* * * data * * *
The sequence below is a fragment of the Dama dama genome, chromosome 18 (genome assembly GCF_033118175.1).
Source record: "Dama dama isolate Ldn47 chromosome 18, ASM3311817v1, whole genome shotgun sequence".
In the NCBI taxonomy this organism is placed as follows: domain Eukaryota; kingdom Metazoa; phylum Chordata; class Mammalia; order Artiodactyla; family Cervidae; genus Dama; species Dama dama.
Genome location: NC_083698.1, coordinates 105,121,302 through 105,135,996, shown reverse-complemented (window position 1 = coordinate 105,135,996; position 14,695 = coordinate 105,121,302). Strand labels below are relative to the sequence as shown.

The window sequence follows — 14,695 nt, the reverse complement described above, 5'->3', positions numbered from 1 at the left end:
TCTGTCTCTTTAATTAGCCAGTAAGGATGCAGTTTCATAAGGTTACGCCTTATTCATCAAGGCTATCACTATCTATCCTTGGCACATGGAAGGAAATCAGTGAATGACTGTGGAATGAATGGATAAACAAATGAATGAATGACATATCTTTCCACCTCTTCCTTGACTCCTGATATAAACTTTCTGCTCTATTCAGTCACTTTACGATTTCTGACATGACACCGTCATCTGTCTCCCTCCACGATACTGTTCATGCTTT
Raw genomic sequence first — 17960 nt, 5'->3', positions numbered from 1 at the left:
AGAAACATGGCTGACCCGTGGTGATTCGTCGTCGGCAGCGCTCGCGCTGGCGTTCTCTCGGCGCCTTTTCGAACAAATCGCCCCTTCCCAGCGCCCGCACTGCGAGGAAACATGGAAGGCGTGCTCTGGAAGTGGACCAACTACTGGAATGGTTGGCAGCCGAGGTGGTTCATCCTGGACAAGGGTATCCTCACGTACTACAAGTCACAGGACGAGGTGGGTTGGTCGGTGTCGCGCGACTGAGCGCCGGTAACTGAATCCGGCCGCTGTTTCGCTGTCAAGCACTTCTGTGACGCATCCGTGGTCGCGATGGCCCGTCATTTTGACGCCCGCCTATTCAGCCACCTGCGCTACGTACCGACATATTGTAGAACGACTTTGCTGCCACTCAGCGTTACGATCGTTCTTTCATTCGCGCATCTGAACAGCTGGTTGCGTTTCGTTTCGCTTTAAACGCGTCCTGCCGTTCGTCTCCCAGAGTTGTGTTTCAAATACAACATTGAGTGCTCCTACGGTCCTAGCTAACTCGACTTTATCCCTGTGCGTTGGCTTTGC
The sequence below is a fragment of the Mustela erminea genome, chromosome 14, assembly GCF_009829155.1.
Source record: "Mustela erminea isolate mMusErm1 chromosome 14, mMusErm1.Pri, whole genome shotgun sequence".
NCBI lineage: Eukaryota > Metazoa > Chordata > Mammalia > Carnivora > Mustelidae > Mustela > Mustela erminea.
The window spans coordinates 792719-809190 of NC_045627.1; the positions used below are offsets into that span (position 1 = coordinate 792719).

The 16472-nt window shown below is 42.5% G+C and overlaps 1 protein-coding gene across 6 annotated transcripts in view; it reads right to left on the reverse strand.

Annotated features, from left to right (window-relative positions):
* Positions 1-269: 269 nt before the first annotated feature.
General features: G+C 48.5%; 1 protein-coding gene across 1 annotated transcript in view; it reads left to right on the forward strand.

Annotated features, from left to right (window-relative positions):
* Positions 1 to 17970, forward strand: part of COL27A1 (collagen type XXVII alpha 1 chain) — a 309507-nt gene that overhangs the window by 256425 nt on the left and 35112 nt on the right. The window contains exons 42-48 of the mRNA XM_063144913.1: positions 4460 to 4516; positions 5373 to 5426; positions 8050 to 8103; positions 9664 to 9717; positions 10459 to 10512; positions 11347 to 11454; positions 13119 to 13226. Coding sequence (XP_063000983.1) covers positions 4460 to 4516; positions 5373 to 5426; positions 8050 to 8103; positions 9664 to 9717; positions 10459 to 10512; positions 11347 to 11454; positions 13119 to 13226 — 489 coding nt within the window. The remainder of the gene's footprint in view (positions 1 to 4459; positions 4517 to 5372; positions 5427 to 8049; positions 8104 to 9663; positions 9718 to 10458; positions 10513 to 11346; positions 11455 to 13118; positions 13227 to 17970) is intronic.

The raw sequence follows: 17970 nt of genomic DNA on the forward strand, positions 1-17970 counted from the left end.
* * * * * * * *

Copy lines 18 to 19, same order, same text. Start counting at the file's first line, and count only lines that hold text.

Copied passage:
* Positions 1 to 17970, forward strand: part of COL27A1 (collagen type XXVII alpha 1 chain) — a 309507-nt gene that overhangs the window by 256425 nt on the left and 35112 nt on the right. The window contains exons 42-48 of the mRNA XM_063144913.1: positions 4460 to 4516; positions 5373 to 5426; positions 8050 to 8103; positions 9664 to 9717; positions 10459 to 10512; positions 11347 to 11454; positions 13119 to 13226. Coding sequence (XP_063000983.1) covers positions 4460 to 4516; positions 5373 to 5426; positions 8050 to 8103; positions 9664 to 9717; positions 10459 to 10512; positions 11347 to 11454; positions 13119 to 13226 — 489 coding nt within the window. The remainder of the gene's footprint in view (positions 1 to 4459; positions 4517 to 5372; positions 5427 to 8049; positions 8104 to 9663; positions 9718 to 10458; positions 10513 to 11346; positions 11455 to 13118; positions 13227 to 17970) is intronic.

The raw sequence follows: 17970 nt of genomic DNA on the forward strand, positions 1-17970 counted from the left end.